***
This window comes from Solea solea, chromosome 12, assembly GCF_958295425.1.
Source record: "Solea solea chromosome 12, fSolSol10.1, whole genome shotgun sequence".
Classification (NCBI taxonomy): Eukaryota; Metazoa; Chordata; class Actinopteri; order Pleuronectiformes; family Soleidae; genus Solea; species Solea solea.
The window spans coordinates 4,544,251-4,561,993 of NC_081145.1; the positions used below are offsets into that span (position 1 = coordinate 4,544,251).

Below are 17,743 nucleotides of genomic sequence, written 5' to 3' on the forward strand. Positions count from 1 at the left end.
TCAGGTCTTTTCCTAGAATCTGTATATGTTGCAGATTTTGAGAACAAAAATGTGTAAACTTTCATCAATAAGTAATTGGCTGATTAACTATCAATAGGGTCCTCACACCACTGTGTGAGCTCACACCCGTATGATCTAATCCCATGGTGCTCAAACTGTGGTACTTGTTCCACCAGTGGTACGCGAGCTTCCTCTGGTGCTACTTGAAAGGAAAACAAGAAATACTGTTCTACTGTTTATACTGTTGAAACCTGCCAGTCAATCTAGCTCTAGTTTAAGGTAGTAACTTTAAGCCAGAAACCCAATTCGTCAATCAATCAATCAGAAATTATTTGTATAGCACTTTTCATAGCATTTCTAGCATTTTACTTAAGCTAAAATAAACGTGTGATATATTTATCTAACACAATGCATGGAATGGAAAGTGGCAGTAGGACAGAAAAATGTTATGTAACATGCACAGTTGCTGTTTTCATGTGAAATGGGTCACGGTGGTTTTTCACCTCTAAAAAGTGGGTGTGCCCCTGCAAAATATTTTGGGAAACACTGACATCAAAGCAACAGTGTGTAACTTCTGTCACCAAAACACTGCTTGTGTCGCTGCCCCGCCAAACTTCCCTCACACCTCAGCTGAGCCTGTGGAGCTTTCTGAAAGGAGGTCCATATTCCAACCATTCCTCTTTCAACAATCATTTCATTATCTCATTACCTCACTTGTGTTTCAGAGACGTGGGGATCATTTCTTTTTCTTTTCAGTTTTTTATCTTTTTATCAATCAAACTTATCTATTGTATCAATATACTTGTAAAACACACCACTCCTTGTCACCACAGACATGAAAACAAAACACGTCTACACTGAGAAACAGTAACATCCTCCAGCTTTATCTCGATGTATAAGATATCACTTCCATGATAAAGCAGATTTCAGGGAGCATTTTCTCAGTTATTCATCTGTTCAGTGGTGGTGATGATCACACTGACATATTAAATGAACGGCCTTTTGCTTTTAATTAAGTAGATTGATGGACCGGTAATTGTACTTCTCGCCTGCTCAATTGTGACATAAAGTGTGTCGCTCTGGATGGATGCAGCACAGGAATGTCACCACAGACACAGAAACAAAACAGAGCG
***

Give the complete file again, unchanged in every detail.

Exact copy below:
This window comes from Solea solea, chromosome 12, assembly GCF_958295425.1.
Source record: "Solea solea chromosome 12, fSolSol10.1, whole genome shotgun sequence".
Classification (NCBI taxonomy): Eukaryota; Metazoa; Chordata; class Actinopteri; order Pleuronectiformes; family Soleidae; genus Solea; species Solea solea.
The window spans coordinates 4,544,251-4,561,993 of NC_081145.1; the positions used below are offsets into that span (position 1 = coordinate 4,544,251).

Below are 17,743 nucleotides of genomic sequence, written 5' to 3' on the forward strand. Positions count from 1 at the left end.
TCAGGTCTTTTCCTAGAATCTGTATATGTTGCAGATTTTGAGAACAAAAATGTGTAAACTTTCATCAATAAGTAATTGGCTGATTAACTATCAATAGGGTCCTCACACCACTGTGTGAGCTCACACCCGTATGATCTAATCCCATGGTGCTCAAACTGTGGTACTTGTTCCACCAGTGGTACGCGAGCTTCCTCTGGTGCTACTTGAAAGGAAAACAAGAAATACTGTTCTACTGTTTATACTGTTGAAACCTGCCAGTCAATCTAGCTCTAGTTTAAGGTAGTAACTTTAAGCCAGAAACCCAATTCGTCAATCAATCAATCAGAAATTATTTGTATAGCACTTTTCATAGCATTTCTAGCATTTTACTTAAGCTAAAATAAACGTGTGATATATTTATCTAACACAATGCATGGAATGGAAAGTGGCAGTAGGACAGAAAAATGTTATGTAACATGCACAGTTGCTGTTTTCATGTGAAATGGGTCACGGTGGTTTTTCACCTCTAAAAAGTGGGTGTGCCCCTGCAAAATATTTTGGGAAACACTGACATCAAAGCAACAGTGTGTAACTTCTGTCACCAAAACACTGCTTGTGTCGCTGCCCCGCCAAACTTCCCTCACACCTCAGCTGAGCCTGTGGAGCTTTCTGAAAGGAGGTCCATATTCCAACCATTCCTCTTTCAACAATCATTTCATTATCTCATTACCTCACTTGTGTTTCAGAGACGTGGGGATCATTTCTTTTTCTTTTCAGTTTTTTATCTTTTTATCAATCAAACTTATCTATTGTATCAATATACTTGTAAAACACACCACTCCTTGTCACCACAGACATGAAAACAAAACACGTCTACACTGAGAAACAGTAACATCCTCCAGCTTTATCTCGATGTATAAGATATCACTTCCATGATAAAGCAGATTTCAGGGAGCATTTTCTCAGTTATTCATCTGTTCAGTGGTGGTGATGATCACACTGACATATTAAATGAACGGCCTTTTGCTTTTAATTAAGTAGATTGATGGACCGGTAATTGTACTTCTCGCCTGCTCAATTGTGACATAAAGTGTGTCGCTCTGGATGGATGCAGCACAGGAATGTCACCACAGACACAGAAACAAAACAGAGCG